Near Hohenwald in Lewis County, Tennessee — The American South (East South Central)
In the Grinder house, the ruins of which are still discernible, 230 yards south of this spot. His life of romantic endeavor and lasting achievement came tragically and mysteriously to its close on the night of Oct. 11, 1809.
The report of the Committee appointed to carry out the provisions of the Monument Act, contains these significant statements:
"Great care was taken to identify the grave. George Nixon, ESQ., and old surveyor, had become very early acquainted with the locality.
He pointed out the place; but to make assurance doubly sure the grave was re-opened and the upper portion of the skeleton examined and such evidence found as to leave no doubt of the place of interment."
Topics and series. This historical marker is listed in these topic lists: Cemeteries & Burial Sites Exploration. In addition, it is included in the Lewis & Clark Expedition, and the Natchez Trace series lists.
Location. 35° 30.682′ N, 87° 27.639′ W. Marker is near Hohenwald, Tennessee, in Lewis County. Marker is on Natchez Trace Parkway (at milepost 385.9), 0.2 miles north of Summertown Highway (Tennessee Route 20). Marker is located near the Meriwether Lewis Memorial at the Meriwether Lewis Site on the Natchez Trace. Touch for map. Marker is in this post office area: Hohenwald TN 38462, United States of America. Touch for directions.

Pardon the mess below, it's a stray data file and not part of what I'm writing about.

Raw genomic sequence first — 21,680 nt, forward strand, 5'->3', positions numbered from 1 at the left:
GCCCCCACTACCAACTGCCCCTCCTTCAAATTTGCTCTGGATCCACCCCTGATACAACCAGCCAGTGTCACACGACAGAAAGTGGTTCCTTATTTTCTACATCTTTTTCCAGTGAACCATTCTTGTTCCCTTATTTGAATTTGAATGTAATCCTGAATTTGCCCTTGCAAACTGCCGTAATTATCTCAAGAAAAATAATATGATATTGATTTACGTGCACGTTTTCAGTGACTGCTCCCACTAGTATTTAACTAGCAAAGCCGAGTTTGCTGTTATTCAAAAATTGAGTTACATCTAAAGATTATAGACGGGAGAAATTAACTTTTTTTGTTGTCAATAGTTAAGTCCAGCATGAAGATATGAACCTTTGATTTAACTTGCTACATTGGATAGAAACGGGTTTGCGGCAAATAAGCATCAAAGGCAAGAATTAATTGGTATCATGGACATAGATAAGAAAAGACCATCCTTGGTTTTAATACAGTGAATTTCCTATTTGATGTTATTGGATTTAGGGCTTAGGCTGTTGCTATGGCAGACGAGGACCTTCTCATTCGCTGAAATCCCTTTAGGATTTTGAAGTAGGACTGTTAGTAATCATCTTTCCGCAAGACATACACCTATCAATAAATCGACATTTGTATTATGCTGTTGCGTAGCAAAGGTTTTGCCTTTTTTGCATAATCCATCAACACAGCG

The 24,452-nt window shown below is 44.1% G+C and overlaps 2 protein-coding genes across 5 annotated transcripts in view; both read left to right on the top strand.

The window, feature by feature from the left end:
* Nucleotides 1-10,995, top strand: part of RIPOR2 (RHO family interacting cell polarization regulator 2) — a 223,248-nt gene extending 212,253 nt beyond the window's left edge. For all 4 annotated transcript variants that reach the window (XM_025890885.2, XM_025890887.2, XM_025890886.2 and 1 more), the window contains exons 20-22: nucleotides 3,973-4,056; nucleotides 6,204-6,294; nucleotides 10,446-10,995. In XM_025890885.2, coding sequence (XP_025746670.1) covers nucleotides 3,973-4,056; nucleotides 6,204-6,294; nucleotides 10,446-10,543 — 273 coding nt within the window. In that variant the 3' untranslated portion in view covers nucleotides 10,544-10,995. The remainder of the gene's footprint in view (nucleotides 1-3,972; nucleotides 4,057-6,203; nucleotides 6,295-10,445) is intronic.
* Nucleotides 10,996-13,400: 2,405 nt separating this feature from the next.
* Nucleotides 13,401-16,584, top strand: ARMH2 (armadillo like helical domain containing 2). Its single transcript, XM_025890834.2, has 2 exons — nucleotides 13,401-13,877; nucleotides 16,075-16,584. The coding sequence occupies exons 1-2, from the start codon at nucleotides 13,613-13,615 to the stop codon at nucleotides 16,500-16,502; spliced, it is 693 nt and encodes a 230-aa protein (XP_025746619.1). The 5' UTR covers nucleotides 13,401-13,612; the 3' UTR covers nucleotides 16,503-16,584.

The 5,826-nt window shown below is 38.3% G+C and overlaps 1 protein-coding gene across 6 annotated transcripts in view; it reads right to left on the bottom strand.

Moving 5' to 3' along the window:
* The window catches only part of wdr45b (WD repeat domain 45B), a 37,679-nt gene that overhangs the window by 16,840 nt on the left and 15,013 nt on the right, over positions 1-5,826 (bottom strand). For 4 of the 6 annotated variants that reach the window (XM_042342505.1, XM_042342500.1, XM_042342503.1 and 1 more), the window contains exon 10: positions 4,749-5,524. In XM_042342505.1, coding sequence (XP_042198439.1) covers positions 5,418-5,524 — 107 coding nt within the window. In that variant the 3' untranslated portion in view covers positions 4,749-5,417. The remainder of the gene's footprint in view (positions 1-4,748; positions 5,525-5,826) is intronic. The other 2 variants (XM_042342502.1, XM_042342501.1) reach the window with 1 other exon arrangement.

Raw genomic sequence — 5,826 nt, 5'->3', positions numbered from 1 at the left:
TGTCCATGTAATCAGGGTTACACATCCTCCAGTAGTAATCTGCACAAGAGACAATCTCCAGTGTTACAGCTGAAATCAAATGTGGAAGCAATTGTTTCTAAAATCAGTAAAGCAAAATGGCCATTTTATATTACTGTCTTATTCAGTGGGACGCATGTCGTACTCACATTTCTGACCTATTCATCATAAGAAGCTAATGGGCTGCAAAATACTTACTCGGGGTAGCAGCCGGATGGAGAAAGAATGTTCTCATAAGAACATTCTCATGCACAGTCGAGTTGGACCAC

Other nearby markers. At least 8 other markers are within 6 miles of this marker, measured as the crow flies. Natchez Trace (about 500 feet away, measured in a direct line); Grinder House (about 800 feet away); The Natchez Trace – Early American Trail (approx. 0.2 miles away); Meriwether Lewis: Life Compass (approx. ¼ mile away); Metal Ford (approx. 3.4 miles away); Steele's Iron Works (approx. 3½ miles away); Phosphate Mine (approx. 4.3 miles away); Civil War in Lewis County (approx. 5.8 miles away). Touch for a list and map of all markers in Hohenwald.
Also see . . . Biography of Meriwether Lewis. (Submitted on September 28, 2010, by Bill Pfingsten of Bel Air, Maryland.)
Credits. This page was last revised on December 16, 2019. It was originally submitted on September 22, 2010, by Sandra Hughes of Killen, Alabama, USA. This page has been viewed 1,280 times since then and 15 times this year. Photos: 1, 2, 3, 4, 5, 6, 7, 8, 9. submitted on September 22, 2010, by Sandra Hughes of Killen, Alabama, USA. 10. submitted on December 3, 2015, by Brandon Fletcher of Chattanooga, Tennessee. • Bill Pfingsten was the editor who published this page.